Let’s take a trip back to the year 2000. Things were different then. AOL was still the best way to get on the internet, one could get through airport security without taking off their shoes and there was no such thing as a smart phone. In the latter half of the year 2000, I was a senior in high school. Things for me were difficult at home, I was trying to figure out what exactly I was suppose to do after high school and was overall just in a strange place.
I was involved in youth group and my church. It was there God cultivated growth in my spiritual walk. He did this through time in the Word, my friends who loved Jesus and loving, caring adults. I want to spend some time on that last one: loving, caring adults. Adults who loved Jesus and poured into me with time, love and wisdom. My youth pastor Henry and my small group leader Michael were those guys for me.
These men invested a ton of time into me and I just don’t mean at church.
These men went out of their way to connect with me outside of church. During my senior year of high school, after every Wednesday night youth group, my youth pastor would take myself and two other guys out to get chicken fingers and fries. EVERY WEEK for a YEAR! My entire junior and senior year I would hang out at my small group leader’s house with his family. He invited me in to be a part. These men invested in my life. I knew if I had a problem they would be there. If I needed to talk, they would be there. If I just wanted to hang out, they would be there.
These men were there. Their example has taught me the importance of just being there for others. They showed me Jesus in practical and impractical ways. Both my youth pastor and small group leader did a lot of teaching. The teaching I remember most from both of them was not the things taught in youth group or small group. The best things they did for me was just being there. Showing up. Being available. Showing me Jesus in the way they lived their lives.
Many students are a lot like me when I was in youth group 15 years ago. There is still a need for positive adults who love Jesus to be available and show the students Christ’s love. They yearn for adults who will listen, love, and be available to them. It can be as simple as having a conversation and building a relationship with a student on Sunday. We all can do that to some capacity.
God used the men who poured into me to set the trajectory of my life toward loving Jesus. God used them to literally change my life. I could have gone a tone of different directions after high school, but the path these men help set put me on the path of loving Jesus.
By Andy Herndon
Things aren’t what they use to be. It’s a common refrain we hear from time to time. Times are always changing. Advancements in transportation, communication and information technology have made the world a much smaller place.
This week we’re talking about the influence of the media on our teens. This is not a new concept. The influence of media, art and entertainment has for a long time had an influence on culture. Whether the newspaper, theater or TV, they influence us. This isn’t exclusive to the 20th century. William Shakespeare’s work had such a great influence on the culture of the English speaking work it’s believed he invented over 1700 of our common words by changing nouns into verbs, changing verbs into adjectives, connecting words never before used together, adding prefixes and suffixes, and devising words wholly original. (www.shakespeare-online.com/biography/wordsinvented.html)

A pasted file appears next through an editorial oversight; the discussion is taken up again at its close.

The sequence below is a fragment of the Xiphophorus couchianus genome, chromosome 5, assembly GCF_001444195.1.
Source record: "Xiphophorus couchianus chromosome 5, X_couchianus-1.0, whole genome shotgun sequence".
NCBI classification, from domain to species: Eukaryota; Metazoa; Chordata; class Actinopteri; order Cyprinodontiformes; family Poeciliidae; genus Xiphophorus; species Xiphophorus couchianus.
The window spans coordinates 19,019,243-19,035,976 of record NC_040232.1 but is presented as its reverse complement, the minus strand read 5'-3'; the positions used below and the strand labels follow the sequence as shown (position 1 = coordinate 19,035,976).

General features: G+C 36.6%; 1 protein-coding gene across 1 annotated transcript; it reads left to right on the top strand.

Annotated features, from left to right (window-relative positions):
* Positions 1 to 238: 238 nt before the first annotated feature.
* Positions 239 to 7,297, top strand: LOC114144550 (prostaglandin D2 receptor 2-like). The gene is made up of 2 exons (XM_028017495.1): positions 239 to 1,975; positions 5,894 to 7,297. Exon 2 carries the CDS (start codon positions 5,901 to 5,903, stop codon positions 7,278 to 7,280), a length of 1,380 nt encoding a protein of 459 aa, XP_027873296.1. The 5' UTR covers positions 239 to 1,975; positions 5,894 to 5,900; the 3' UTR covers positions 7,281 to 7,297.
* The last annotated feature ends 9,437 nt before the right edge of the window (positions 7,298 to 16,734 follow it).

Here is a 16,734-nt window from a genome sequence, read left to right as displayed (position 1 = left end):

Knowing that media and art has always influenced us and our culture, it’s no surprise that the same is true of today. There has been a shift though in the last 10 years as to how art, entertainment and media influences us and our teens.
Enter the smart phone.
Now I want to be clear here. This is not a call to abandon your iPhone in exchange for landlines or to completely cut ourselves off from media, art and entertainment. But the advent of the smart phone has brought media into our pockets. Children to senior adults have changed the way they consume media.
What does this mean for our teenagers? From the moment they wake until they fall asleep they are constantly connected. But at what cost? Though I myself very much enjoying the benefits of technology, I’ve come to the realization that I am often too dependent on it. Much is the same for our students, but not in the way you think. This generation appears to be the most connected in history , yet they are very much alone. The world of media has given them a false sense of connection and community. That’s not to say one can not find connection and community online. Though online community can be a supplement to true community, it can’t take the place of it. Much like a vitamin supplement with a balanced healthy diet can enhance your health, no one would ever live off of vitamin supplements alone.